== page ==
Interview two.  B invited me into her Oakland home where we tucked ourselves away in the corner of the kitchen covered in stray rays of morning sunshine.  The only interruption in our hour and a half conversation was her cat Spike pawing at the door (insert your very own lesbian cat joke here).  Perhaps more than anyone I have met, B lives her politics in each moment of her life.  From the Peace Corps to lesbian separatism,  from lesbian entrepreneurship to community advocacy, she has built a true life of service.

After the interview I race back across the Bay Bridge to return to the GLBT Historical Society.  I open up the first folder of the day and there it is: a letter in Rita Mae Brown’s hand.  Immediately I think of my best friend with whom I can’t wait to share.  Her communications with Del and Phyllis confirm another of my suspicions – false distinctions between types of lesbians mean little in the face of shared politics and the need for mutual support.

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June 8
Halfway through my trip and I find myself driving north on 101 surrounded by grapevines, golden hills, and oak trees.

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In a small northern California town I meet G.  She guides me through winding dirt roads to get to the guesthouse that will serve as my weekend home.  Introduced by a mutual friend, she invited me to stay at her lesbian collective that has now existed for over 40 years.  G gave me the tour then left me on my own for the rest of the day.  The heat was awful, so I spent most of my time sitting on the floor with my computer (in the woods but still with wifi!) in front of a small fan I found in the corner of closet.  G says they have visitors most every week and as I fall asleep I imagine the love and laughter, sadness and nostalgia this little home has witnessed.

June 9
Promptly at 10am G arrives for our interview.  We talk for hours.  More than anyone else, she wants to speak of the big picture and finds excitement in the conceptual elements of my project. I suspect it is due in large part to her career in the academy.  Almost 40 when she arrived on the scene in 1970 San Francisco, she disrupts all the stereotypes of the generational conflict between “old gays” and lesbian feminists.  She argues that the true ideological difference comes from whether you enter the movement as already gay.  G peppers me with questions too, and when she tells me “you have all the right answers” I suspect this isn’t a compliment.  But she is still kind and caring with offers of support and hugs goodbye.  I travel southeast through the land of confederate flags (seriously, y’all, there’s some scary places in Northern CA) listening to Indigo Girls and anticipating all that awaits in Sacramento.

June 10
Lunch and beer with feministhistorynerd Tom!

June 11
My final day of archival work happens to be at Sac State where I did my Master’s program. I cannot believe I missed the opportunity to spend more time with these papers while I lived in Sacramento.  In them I learn about the rich history of Sacramento NOW that I built upon in my years with the chapter as well as the role Sac State played in fostering the early years of California feminism and the growth of women’s music.  One of my favorite finds? This cheeky cartoon:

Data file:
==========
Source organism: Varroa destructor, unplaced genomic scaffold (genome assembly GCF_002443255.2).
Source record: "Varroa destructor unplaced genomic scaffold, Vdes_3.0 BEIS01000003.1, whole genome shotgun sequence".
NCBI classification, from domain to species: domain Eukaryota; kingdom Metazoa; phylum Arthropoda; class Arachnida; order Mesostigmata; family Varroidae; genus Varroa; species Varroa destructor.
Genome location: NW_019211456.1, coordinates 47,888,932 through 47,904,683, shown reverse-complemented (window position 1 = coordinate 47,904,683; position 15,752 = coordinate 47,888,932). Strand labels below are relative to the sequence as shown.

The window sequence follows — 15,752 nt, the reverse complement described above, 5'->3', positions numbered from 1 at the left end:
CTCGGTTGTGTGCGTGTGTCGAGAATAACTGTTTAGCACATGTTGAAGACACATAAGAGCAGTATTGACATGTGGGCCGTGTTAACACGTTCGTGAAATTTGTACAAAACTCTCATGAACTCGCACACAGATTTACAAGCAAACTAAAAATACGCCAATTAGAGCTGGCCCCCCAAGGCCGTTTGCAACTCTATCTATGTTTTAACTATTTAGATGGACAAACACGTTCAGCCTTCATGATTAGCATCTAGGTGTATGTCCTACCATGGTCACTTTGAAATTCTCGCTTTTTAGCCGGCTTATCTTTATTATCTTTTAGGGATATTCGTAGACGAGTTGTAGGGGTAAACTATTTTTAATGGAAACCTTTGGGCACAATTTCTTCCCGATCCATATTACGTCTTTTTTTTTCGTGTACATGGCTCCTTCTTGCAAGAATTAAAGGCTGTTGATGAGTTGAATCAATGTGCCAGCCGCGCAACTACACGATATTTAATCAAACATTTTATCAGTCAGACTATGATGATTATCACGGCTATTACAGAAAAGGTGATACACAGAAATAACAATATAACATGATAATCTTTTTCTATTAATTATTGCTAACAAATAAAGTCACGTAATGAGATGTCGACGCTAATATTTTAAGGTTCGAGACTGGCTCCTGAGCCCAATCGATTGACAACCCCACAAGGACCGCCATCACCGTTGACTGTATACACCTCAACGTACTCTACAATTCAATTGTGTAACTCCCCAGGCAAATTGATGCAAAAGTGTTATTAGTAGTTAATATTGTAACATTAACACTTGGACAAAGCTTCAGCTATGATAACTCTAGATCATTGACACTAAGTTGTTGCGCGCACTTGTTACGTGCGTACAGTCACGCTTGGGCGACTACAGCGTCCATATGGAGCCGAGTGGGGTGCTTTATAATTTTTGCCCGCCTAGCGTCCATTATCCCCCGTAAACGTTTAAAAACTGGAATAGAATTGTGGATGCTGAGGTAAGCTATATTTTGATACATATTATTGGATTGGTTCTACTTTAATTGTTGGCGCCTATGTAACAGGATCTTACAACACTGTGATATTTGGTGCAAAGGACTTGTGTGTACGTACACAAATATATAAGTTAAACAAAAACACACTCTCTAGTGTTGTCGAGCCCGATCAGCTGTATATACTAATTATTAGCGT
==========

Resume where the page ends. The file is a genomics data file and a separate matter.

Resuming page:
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June 12
More lunch and beer with feministhistorynerd Tom!

June 13
My final interview of the trip, with E.  Once more to the bay area, kindly invited into another home. This time we sit on a front porch enjoying the bay breeze and watching the day fade away.  I know much more about her life than she seems willing to discuss and I witness a refashioning of life story into a narrative easier to tell.  Perhaps the truth is too painful to relive time and again. Still, she offers a wealth of information: names to track down, organizations to research, publications to read. As I make my way back to the central coast along the dark stretches of highway dotted sparsely with small rural towns I reflect on the strength it must take to continue to give of herself to new generations of lesbian feminists, not knowing what we might expect of her or how far we may push into her past. I am grateful for the loving generosity of the women who will make my project possible and am mindful of the responsibility to do their stories justice.

california snapshot

13 Jun

Exhaustion has set in and I cannot wait to get home to the kitties.  What a wonderful trip in so many ways.  All that is left is one final interview tonight, a few hundred miles to my hometown, and a day with the family tomorrow before I fly back to Michigan on Saturday.

After a day or two of sleep, I’ll be sorting through all of the research and transcribing interviews.  I’ll also share with you my own California travel diary with some of my favorite tidbits of lesbian feminist history.  Until then, here is a view of the lesbian feminist collective where I spent the weekend.

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Returning shortly!

21 Dec

Tom and Chelsea have both now officially survived prelim exams!  This means we now have time to spend on history nerd type things not determined by exam reading lists.  As we write and plan our dissertations we have resumed our most favorite of activities, arguing with one another about feminism.  Coming first will be our ongoing debate over the utility of the wave framework, followed most certainly by plenty of working women and lesbian feminists.  Please do join in the conversation and contact us anytime you would like to guest blog!

All best from your nerds,
Chelsea and Tom

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Your feminist history nerds at the WHA conference

25 Oct